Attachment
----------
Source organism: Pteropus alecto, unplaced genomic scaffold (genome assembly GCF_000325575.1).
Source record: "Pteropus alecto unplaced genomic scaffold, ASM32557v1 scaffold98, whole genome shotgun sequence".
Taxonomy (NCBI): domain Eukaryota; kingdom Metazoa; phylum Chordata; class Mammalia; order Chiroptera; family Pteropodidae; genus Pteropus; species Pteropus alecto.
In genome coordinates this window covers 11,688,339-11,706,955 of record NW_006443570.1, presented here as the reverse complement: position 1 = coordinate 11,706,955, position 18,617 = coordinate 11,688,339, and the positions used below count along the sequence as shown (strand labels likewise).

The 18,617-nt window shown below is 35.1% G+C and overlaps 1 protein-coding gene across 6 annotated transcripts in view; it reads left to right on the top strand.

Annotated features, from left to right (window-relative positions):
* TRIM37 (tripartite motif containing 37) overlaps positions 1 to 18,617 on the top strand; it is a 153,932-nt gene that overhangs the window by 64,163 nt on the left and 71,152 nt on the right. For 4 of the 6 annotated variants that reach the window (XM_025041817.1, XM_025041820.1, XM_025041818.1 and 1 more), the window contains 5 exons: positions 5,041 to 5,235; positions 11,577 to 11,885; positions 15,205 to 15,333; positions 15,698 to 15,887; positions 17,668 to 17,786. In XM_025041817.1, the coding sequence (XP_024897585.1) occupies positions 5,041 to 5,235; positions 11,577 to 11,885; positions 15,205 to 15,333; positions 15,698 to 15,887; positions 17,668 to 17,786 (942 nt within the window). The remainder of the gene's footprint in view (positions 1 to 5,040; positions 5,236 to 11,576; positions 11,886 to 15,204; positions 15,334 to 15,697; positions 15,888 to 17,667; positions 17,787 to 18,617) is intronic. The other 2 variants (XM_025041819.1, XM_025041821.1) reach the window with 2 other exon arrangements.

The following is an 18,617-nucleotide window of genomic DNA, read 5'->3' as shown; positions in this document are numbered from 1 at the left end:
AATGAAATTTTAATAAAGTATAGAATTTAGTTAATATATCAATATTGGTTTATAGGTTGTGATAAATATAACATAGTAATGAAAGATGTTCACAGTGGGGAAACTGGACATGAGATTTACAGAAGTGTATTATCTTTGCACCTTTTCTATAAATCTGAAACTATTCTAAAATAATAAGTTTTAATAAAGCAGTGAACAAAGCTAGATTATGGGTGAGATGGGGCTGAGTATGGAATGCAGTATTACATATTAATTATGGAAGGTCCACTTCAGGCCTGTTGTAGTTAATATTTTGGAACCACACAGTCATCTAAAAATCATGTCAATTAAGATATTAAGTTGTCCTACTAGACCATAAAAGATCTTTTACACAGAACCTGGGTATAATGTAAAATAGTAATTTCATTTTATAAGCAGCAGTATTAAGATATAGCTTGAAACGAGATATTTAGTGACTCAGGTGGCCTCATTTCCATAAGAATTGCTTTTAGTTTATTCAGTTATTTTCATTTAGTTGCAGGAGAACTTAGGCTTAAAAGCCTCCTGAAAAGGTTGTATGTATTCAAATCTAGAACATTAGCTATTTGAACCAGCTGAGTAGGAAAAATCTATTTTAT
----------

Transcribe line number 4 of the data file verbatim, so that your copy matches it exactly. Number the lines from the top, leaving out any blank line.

In genome coordinates this window covers 11,688,339-11,706,955 of record NW_006443570.1, presented here as the reverse complement: position 1 = coordinate 11,706,955, position 18,617 = coordinate 11,688,339, and the positions used below count along the sequence as shown (strand labels likewise).